Monday, March 31, 2008

Bubba Ho-tep (2002)

Contrary to popular assumption, Elvis (Bruce Campbell) is not dead. No, he's now an overweight geriatric in need of a walker and with a cancerous growth on his penis who is living the sad tail-end of his life at a nursing home in Mud Creek, Texas. How he got there is explained shortly into the film and is believable in its own way, but for most of the people that work or visit the home, he's a has-been Elvis impersonator with delusions.
His best bud at the home is Jack (Ossie Davis), a black man who's convinced that he is JFK. (As Jack says
at one point when Elvis points out that JFK was white man: "They dyed me this color! That's how clever they are!") But it's not the CIA, FBI, AA, ASCPA or any other insidiously evil anti-democratic organization that Jack has to fear now: the never-ending hallways of the nursing home he and Elvis share has been invaded by Bubba Ho-tep (Bob Ivy), an Egyptian soul-sucking mummy wearing cowboy boots and a Stetson who knows a good free lunch when he sees one. And as the other old folks begin to drop like flies, Elvis decides that the time has come to fight back. As he says, "Ask not what your rest home can do for you. Ask what you can do for your rest home."
There is a really valid reason why Bubba Ho-tep (trailer) keeps getting so much positive word of mouth: it's good. True, it is a far cry from the type of film one might expect from director Don Coscarelli, a man better known for the never-ending, highly unsubtle and continually over-rated Phantasm franchise, but as ridiculous as the plot of Bubba Ho-tep might sound, Coscarelli displays a remarkable subtle hand and delivers neither a typically disrespectful throw-a-lot-of-shit-everywhere-and-some-of-it- will-stick "comedy" (ala the Scary Movie franchise) nor does he go for a straight horror movie (like that he is known for). Instead, Coscarelli delivers a truly creative film that is both humorously serious and melancholically endearing and that never once resorts to condescension.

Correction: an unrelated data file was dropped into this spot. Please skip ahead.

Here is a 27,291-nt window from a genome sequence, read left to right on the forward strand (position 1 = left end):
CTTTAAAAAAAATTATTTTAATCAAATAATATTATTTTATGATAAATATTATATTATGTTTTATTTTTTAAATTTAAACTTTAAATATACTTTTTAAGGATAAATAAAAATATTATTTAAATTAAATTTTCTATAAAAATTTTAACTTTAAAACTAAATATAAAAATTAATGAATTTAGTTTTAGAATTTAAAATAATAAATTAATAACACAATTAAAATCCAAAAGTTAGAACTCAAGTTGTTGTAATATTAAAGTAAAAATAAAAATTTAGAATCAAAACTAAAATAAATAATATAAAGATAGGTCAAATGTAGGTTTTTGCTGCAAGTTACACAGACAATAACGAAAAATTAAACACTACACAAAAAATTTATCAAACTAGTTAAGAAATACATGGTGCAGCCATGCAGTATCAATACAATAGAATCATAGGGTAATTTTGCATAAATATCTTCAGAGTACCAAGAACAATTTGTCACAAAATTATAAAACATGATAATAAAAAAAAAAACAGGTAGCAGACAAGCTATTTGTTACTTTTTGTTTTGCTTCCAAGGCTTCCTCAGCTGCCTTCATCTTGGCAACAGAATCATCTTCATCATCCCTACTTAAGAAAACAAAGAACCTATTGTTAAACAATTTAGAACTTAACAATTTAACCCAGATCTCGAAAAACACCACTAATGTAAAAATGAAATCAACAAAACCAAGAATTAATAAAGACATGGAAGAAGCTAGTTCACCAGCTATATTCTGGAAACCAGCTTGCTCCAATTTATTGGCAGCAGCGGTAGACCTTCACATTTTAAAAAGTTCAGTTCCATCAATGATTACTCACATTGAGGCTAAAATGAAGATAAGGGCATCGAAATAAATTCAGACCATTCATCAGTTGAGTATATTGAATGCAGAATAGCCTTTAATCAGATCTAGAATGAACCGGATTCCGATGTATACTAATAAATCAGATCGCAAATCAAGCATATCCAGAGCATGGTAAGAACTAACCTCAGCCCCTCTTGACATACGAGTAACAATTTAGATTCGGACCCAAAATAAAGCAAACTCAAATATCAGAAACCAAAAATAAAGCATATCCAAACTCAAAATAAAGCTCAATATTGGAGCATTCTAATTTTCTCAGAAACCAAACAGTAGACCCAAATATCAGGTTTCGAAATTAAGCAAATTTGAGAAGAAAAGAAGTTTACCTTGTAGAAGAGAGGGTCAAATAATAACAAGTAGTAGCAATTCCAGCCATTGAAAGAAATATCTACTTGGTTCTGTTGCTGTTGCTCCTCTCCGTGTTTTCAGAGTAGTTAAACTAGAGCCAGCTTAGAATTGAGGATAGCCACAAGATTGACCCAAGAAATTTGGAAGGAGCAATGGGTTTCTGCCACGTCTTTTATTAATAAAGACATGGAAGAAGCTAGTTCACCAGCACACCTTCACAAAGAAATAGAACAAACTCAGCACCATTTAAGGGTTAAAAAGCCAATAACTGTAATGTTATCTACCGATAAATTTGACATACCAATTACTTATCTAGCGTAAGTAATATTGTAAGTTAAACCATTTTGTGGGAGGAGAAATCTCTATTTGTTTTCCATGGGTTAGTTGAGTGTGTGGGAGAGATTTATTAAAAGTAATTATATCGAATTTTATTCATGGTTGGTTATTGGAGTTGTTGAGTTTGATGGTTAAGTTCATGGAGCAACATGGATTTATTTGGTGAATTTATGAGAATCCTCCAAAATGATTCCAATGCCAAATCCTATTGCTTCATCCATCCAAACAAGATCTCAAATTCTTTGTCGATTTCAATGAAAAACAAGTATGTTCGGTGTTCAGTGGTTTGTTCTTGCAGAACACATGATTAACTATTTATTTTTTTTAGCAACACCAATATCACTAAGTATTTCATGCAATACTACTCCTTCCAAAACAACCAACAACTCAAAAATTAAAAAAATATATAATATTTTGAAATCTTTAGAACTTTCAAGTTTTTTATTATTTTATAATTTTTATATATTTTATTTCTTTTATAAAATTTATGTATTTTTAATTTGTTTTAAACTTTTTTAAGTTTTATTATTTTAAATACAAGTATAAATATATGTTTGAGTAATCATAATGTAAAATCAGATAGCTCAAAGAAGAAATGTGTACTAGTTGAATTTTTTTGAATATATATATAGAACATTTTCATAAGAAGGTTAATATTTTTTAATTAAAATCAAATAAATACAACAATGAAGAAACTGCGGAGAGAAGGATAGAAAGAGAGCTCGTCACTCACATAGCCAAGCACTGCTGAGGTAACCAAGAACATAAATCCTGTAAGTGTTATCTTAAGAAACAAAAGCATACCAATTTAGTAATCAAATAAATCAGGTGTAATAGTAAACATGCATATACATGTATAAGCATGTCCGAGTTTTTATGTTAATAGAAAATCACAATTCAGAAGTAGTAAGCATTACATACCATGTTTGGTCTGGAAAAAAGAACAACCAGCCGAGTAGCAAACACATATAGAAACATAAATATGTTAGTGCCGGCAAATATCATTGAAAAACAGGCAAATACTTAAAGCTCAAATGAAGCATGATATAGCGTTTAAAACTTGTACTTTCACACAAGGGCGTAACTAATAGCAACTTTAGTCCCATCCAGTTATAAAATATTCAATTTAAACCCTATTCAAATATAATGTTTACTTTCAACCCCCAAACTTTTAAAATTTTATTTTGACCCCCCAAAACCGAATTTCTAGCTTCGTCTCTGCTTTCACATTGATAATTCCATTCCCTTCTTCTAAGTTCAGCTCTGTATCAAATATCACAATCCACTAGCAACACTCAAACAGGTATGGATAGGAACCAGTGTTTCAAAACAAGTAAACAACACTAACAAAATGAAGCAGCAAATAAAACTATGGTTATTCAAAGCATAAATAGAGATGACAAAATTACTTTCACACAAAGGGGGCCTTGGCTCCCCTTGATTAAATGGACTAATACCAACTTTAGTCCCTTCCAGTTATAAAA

As ludicrous as the course of events are, Coscarelli and his actors treat everything with totally straight faces — to the great advantage of the film as a whole. Which is not to say the film isn't funny; indeed, for all it innate pensiveness of the topics ruminated upon by the aged Odd Couple, Bubba Ho-tep remains nonetheless enjoyably fun and well-peppered with laughs. But much like how the horror and action is far from over-the-top, the comedy is not played broad. As silly as everything is, it never devolves into camp, but remains amazingly believable — a remarkable directorial and thespian feat, to say the least.
Based on a story by the cult Texan "mojo" author Joe R. Lansdale, Bubba Ho-tep cost around a half-million dollars to make; and even with a budget of probably 1% of the average big-budget Hollywood project, the film easily delivers 100% more satisfaction than the average mainstream drivel that gets released on a daily basis.

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